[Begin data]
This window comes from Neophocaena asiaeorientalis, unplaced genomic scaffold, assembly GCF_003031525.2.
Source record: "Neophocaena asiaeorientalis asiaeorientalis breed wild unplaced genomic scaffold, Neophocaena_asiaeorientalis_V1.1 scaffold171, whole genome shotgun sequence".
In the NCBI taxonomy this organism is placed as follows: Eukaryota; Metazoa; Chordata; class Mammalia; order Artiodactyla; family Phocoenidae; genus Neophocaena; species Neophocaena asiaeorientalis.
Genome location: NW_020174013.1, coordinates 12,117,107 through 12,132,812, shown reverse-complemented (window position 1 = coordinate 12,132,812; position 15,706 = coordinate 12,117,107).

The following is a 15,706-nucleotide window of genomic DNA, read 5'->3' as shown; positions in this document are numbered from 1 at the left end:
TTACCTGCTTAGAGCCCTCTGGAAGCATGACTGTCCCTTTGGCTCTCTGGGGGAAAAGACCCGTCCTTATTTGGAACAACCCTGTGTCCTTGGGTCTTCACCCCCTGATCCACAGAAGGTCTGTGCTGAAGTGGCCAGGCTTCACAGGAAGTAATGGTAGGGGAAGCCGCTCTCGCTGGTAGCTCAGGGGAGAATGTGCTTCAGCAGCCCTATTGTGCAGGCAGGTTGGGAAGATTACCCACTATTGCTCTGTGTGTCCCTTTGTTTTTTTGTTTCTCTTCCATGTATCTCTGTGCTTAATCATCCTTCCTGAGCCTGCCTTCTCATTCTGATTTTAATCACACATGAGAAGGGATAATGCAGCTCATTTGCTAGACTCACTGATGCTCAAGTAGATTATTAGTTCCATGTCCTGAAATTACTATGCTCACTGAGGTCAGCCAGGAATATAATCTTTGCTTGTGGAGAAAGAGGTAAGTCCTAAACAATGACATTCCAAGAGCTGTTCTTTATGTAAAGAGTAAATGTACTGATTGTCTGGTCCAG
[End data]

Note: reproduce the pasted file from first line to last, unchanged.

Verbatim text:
This window comes from Neophocaena asiaeorientalis, unplaced genomic scaffold, assembly GCF_003031525.2.
Source record: "Neophocaena asiaeorientalis asiaeorientalis breed wild unplaced genomic scaffold, Neophocaena_asiaeorientalis_V1.1 scaffold171, whole genome shotgun sequence".
In the NCBI taxonomy this organism is placed as follows: Eukaryota; Metazoa; Chordata; class Mammalia; order Artiodactyla; family Phocoenidae; genus Neophocaena; species Neophocaena asiaeorientalis.
Genome location: NW_020174013.1, coordinates 12,117,107 through 12,132,812, shown reverse-complemented (window position 1 = coordinate 12,132,812; position 15,706 = coordinate 12,117,107).

The following is a 15,706-nucleotide window of genomic DNA, read 5'->3' as shown; positions in this document are numbered from 1 at the left end:
TTACCTGCTTAGAGCCCTCTGGAAGCATGACTGTCCCTTTGGCTCTCTGGGGGAAAAGACCCGTCCTTATTTGGAACAACCCTGTGTCCTTGGGTCTTCACCCCCTGATCCACAGAAGGTCTGTGCTGAAGTGGCCAGGCTTCACAGGAAGTAATGGTAGGGGAAGCCGCTCTCGCTGGTAGCTCAGGGGAGAATGTGCTTCAGCAGCCCTATTGTGCAGGCAGGTTGGGAAGATTACCCACTATTGCTCTGTGTGTCCCTTTGTTTTTTTGTTTCTCTTCCATGTATCTCTGTGCTTAATCATCCTTCCTGAGCCTGCCTTCTCATTCTGATTTTAATCACACATGAGAAGGGATAATGCAGCTCATTTGCTAGACTCACTGATGCTCAAGTAGATTATTAGTTCCATGTCCTGAAATTACTATGCTCACTGAGGTCAGCCAGGAATATAATCTTTGCTTGTGGAGAAAGAGGTAAGTCCTAAACAATGACATTCCAAGAGCTGTTCTTTATGTAAAGAGTAAATGTACTGATTGTCTGGTCCAG